A healthy diet can combat the disease. It takes more than an apple a day to keep away from doctors. Apparently, eating some nutrients enough to help keep the immune system against viruses and harmful bacteria.
As reported by prevention.com, the following materials can add extra strength to fight the flu in winter.
Probiotics in yogurt are healthy bacteria that keep the intestines and digestive tract free of disease-causing germs.
Though already available in supplement form, a study from the University of Vienna in Austria found that 7 ounces of yogurt each day is as effective as an immune tonic.
In a Swedish study of 181 factory employees, those who take daily supplements of Lactobacillus reuteri (special probiotic that works to stimulate white blood cells) have a number of 33% fewer sick days than those given placebos.
Optimal dose: Two 6-ounce servings per day.
2. Wheat and barley
According to reports a study in Norway, these grains contain beta-glucan, a type of fiber with antimicrobial and antioxidant capabilities more potent than echinacea.
When animals eat this compound, they tend to be less frequently attacked by influenza, herpes, even anthrax. In humans, the benefits can enhance immunity, memeprcepat wound healing, and help antibiotics work better.
Optimal dose: At least one of three daily servings of grains.
Garlic contains allicin, the active ingredient that fights infection and bacteria.
British researchers gave 146 people a placebo or a garlic extract for 12 weeks. The result, participants who ate garlic two-thirds less likely to get the flu.
Other studies have shown that people who chew garlic more than six cloves a week have a colorectal cancer rate 30% lower rate of stomach cancer and 50% lower.
Optimal dose: Two raw cloves a day and add crushed garlic in cooking for a couple of times a week.
Selenium is contained in shellfish, lobster, and crabs. Its function is to help white blood cells produce proteins that help cytokine flu virus out of the body.
Salmon, mackerel, and herring rich in omega-3 fats that bergyuna reduce inflammation, increase air flow, and protect the lungs from colds and respiratory infections.
Optimal dose: Two servings a week (unless it is or planning to become pregnant).
5. Chicken soup
Researchers from the University of Nebraska found that chicken-flavored ramen noodle block the migration of the inflammation caused by white blood cells.
This finding is important because cold symptoms respond to the accumulation of cells in the bronchial tubes. Cysteine amino acid is produced from chicken during the cooking process. These chemicals resembles the bronchitis drug acetylcysteine.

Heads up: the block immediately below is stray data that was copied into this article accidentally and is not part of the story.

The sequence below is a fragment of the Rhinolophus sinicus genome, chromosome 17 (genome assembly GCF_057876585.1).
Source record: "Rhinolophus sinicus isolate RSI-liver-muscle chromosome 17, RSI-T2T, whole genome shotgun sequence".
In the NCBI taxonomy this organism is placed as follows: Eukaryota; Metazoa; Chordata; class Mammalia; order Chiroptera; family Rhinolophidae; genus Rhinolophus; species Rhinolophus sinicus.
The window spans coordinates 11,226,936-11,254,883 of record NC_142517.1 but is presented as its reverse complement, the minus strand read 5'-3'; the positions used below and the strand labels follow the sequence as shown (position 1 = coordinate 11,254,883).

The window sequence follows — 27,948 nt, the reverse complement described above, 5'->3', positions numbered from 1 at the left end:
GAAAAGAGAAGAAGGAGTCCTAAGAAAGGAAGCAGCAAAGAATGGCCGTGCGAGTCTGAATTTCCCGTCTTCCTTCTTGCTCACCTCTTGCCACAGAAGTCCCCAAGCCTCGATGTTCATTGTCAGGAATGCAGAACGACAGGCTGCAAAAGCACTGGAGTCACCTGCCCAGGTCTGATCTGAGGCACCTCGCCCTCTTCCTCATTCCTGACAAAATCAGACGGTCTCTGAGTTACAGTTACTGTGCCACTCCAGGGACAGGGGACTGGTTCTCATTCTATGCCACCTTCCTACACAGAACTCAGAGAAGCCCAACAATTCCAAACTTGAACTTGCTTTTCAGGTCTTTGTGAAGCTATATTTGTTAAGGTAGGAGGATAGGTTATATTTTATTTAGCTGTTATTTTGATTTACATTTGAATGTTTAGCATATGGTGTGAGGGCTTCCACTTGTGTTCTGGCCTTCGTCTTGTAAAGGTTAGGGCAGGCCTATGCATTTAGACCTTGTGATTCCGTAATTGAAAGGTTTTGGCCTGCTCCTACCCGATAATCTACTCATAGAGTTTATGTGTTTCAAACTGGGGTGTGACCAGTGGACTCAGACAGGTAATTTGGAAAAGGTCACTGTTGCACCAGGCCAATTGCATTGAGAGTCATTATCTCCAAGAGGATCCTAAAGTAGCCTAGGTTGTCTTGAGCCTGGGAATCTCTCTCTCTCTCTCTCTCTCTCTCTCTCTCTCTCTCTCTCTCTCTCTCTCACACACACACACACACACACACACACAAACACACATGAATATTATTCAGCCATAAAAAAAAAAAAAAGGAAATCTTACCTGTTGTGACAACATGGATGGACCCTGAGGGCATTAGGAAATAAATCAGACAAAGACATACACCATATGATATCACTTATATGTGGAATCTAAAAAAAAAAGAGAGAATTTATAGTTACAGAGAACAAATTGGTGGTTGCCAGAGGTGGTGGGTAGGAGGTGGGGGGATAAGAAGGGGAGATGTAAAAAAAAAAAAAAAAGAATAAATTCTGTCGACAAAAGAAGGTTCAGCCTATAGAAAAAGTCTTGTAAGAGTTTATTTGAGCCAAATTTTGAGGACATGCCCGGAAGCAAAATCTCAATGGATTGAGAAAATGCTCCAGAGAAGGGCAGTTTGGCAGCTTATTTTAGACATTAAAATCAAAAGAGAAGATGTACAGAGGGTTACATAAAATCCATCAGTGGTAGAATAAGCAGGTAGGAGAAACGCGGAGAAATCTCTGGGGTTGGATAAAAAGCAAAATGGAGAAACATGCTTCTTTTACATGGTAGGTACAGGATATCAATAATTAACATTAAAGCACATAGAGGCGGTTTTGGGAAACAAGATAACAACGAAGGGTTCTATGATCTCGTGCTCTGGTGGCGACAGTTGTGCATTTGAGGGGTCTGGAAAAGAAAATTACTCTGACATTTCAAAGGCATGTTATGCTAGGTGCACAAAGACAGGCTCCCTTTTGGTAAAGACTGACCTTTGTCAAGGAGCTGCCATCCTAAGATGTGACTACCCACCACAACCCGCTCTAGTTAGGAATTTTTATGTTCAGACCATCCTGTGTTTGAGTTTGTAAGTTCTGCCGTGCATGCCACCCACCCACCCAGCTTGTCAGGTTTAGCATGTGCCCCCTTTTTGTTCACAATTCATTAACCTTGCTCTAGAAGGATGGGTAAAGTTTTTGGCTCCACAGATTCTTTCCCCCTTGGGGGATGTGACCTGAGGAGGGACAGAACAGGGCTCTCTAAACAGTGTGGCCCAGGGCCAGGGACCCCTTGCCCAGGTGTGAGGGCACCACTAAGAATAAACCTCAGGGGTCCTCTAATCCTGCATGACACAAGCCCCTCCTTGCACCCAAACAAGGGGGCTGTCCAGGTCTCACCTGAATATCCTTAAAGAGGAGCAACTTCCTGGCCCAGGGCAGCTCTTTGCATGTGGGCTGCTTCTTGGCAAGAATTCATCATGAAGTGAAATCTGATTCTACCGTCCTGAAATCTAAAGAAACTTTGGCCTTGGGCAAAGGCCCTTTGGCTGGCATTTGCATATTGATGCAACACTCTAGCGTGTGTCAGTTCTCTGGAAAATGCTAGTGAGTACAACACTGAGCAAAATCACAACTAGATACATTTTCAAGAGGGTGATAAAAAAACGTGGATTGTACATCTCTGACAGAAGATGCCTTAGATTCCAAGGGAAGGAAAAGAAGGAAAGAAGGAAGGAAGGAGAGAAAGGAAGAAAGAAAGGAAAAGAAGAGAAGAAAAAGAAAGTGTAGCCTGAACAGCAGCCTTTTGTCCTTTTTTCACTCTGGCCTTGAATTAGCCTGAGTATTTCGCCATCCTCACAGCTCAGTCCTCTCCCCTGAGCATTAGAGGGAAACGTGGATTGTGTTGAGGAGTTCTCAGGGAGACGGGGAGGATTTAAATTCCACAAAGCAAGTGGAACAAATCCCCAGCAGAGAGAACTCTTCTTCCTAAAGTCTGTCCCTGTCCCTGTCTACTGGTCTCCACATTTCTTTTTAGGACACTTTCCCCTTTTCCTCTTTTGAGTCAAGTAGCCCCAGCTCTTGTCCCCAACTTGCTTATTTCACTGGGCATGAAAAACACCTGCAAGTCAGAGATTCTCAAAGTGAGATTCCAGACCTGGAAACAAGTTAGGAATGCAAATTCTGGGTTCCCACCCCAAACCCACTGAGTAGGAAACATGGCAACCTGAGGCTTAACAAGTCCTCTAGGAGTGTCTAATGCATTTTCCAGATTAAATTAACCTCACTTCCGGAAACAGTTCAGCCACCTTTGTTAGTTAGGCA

If the added spices such as garlic and onions, may boost immunity.
Optimal dose: One bowl when feeling tired.
A Harvard study found that people who drank five cups of black tea a day for 2 weeks has the ability to fight 10 times as much virus in their blood than other people who drank a placebo beverage.
L-theanine, an amino acid that is responsible boost immunity, much abundant in black tea and green tea either.
Optimal dose: A few cups a day.
Zinc deficiency is one of the most common nutritional deficiency in American adults, especially for vegetarians and people who have reduced portions of beef, the main source of minerals that strengthen immunity.
Mild zinc deficiency in its early stages it can increase the risk of infection. Zinc in the diet is essential for the development of white blood cells, cells of the immune system that functions to recognize and destroy bacteria, viruses, and various other substances.
Optimal dose: 3 ounces of lean beef provides about 30 percent of the Daily Value of zinc. If you do not like beef, can try oysters, fortified cereals, pork, poultry, yogurt, or milk.
8. Sweet Potato
Sweet potato serves as first-line fortress against bacteria and viruses that do not want.
To stay strong and healthy, skin needs vitamin A. Vitamin A plays a major role in the production of connective tissue, a key component of the skin.
One of the best ways to get vitamin A in the diet is from foods containing beta-carotene (such as sweet potatoes) are converted by the body into vitamin A.
Optimal dose: One-half cup serving provides only 170 calories but 40 percent daily value of beta carotene. Other foods rich in beta-carotene: carrots, pumpkin, canned pumpkin, and melons.
For centuries, people around the world have made use of mushrooms for a healthy immune system.
Research has shown that mushrooms increase the production and activity of white blood cells, making them more aggressive. This is good when the body is exposed to infection.
Optimal dose: shiitake, maitake, and reishi mushrooms appear to be most beneficial for the immune system. Experts recommend at least 1 / 4 ounce to an ounce a few times a day.